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  • Here, There and Everywhere - Dow Olympic Sponsorship


    02/01/20

    (ATR) - Dow's Olympic sponsorship may not be immediately apparent to fans, but its imprint is felt on every aspect of Olympic life. 

    Nicoletta Piccolrovazzi (Dow)
    From luge to golf, you can count on Dow technology to make the competition more exciting. Venues themselves stay as cool as needed because of Dow technology. In Tokyo, where heat is expected to be a problem, Dow is once again coming to the rescue. 

    Nicoletta Piccolrovazzi, Global Technology & Sustainability Director with Dow Olympic & Sports Solutions, discussed Dow's Olympic sponsorship this wide-ranging email interview with ATR. 

    Around the Rings - What makes the Olympics and Dow a good fit?

    Nicoletta Piccolrovazzi - Dow has a longstanding history in the world of sports. It was at the 1980 Olympic Games that Dow first started supplying to Games venues. In the 40 years since, the partnership has evolved and grown from strength to strength. In 2010, Dow became the Official Chemistry Company of the Olympic Games and a part of The Olympic Partners (TOP) programme, and in 2017, following two successful carbon partnerships with the Sochi and Rio Organizing Committees, the IOC named Dow its Official Carbon Partner.

    Just as the Olympic Games represent the apex of athletic prowess—challenging athletes to achieve the seemingly impossible—the Games have also inspired Dow to imagine greater things for our products and solutions.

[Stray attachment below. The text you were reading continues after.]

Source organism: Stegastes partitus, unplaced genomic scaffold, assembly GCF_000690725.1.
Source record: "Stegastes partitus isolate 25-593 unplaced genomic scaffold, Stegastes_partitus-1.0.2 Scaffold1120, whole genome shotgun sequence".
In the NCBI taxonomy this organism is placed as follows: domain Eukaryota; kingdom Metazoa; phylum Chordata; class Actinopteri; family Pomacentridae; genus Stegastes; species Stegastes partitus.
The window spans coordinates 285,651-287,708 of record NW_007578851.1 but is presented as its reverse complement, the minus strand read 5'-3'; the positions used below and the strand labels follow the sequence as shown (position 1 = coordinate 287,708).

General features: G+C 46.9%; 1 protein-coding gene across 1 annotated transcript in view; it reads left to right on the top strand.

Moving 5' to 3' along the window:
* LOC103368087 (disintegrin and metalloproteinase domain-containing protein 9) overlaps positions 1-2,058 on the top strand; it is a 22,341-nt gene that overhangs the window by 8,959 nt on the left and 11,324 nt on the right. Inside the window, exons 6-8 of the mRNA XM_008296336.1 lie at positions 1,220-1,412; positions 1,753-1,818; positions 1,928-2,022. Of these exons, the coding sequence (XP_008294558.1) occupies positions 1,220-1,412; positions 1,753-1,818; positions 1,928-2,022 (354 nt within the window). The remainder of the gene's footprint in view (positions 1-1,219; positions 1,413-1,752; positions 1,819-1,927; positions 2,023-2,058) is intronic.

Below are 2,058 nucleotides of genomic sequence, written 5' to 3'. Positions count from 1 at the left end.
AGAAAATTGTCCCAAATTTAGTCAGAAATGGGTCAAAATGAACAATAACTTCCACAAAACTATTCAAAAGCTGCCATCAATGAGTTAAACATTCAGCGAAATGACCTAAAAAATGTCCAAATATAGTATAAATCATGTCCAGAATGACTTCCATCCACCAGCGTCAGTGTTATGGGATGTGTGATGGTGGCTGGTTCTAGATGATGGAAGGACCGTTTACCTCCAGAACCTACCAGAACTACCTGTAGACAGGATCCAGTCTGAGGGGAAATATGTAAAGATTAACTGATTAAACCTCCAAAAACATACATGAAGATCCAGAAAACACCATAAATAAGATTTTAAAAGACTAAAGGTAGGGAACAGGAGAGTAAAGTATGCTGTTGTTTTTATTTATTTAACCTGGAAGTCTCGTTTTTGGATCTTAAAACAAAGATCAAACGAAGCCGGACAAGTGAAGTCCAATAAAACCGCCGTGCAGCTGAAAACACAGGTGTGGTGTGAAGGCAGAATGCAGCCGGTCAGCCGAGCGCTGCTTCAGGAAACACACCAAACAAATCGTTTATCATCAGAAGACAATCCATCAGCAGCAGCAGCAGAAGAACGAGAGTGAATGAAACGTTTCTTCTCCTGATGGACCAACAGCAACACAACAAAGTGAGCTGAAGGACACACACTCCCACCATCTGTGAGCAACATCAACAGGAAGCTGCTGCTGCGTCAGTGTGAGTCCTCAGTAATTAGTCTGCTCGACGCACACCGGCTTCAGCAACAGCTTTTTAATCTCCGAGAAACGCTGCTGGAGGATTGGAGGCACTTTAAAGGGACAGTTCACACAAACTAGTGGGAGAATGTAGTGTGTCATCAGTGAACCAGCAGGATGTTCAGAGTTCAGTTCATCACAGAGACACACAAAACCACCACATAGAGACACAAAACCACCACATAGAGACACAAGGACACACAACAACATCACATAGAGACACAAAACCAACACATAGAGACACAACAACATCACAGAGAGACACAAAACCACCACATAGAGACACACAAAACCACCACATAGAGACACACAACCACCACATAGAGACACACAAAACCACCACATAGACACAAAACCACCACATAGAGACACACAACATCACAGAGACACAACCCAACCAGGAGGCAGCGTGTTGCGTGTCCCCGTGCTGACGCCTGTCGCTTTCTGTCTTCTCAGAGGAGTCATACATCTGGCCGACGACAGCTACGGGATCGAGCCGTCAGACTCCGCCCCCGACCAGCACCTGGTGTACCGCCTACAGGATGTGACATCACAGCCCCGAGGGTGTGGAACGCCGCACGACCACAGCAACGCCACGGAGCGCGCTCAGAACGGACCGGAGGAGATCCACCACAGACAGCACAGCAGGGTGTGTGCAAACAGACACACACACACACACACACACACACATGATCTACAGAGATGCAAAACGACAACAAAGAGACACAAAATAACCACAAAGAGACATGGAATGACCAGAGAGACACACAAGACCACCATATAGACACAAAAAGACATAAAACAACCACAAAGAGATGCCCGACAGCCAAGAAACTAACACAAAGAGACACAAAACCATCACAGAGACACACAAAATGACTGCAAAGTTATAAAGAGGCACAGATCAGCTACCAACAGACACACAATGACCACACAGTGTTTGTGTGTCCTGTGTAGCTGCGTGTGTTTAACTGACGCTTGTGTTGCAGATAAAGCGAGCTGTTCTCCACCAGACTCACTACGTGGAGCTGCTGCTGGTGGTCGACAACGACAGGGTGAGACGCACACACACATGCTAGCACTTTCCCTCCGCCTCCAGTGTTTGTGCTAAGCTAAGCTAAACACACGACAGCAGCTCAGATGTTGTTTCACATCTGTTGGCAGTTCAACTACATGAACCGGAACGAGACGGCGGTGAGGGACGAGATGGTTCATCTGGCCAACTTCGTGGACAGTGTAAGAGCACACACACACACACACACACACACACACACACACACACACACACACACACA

Our technical partnership with the USA Luge team gave us the opportunity to bring our materials science expertise to a sport where thousandths of a second matter in competition. Our carbon partnership with the IOC enables us to encourage broader adoption of Dow solutions that reduce energy and materials consumption, enabling savings in carbon emissions and changing business as usual in industry value chains. For Tokyo 2020, Dow solutions are helping to insulate, seal, connect, coat and protect key Olympic venues.

    To honor these many years of expressions of Olympic partnership, Dow has been running a primarily social media-driven campaign called #CelebrateTheMoments. This campaign highlights the many contributions of Dow and its partners to the Olympic Games and the Olympic Movement throughout the years, focusing on technologies developed and utilized, awards (and medals) won, records broken and new levels of sustainability achieved. In particular, #CelebrateTheMoments has helped us share the story of how Dow alongside the IOC has been working behind the scenes at the intersection of science and sports to help catalyze and advance energy efficiency.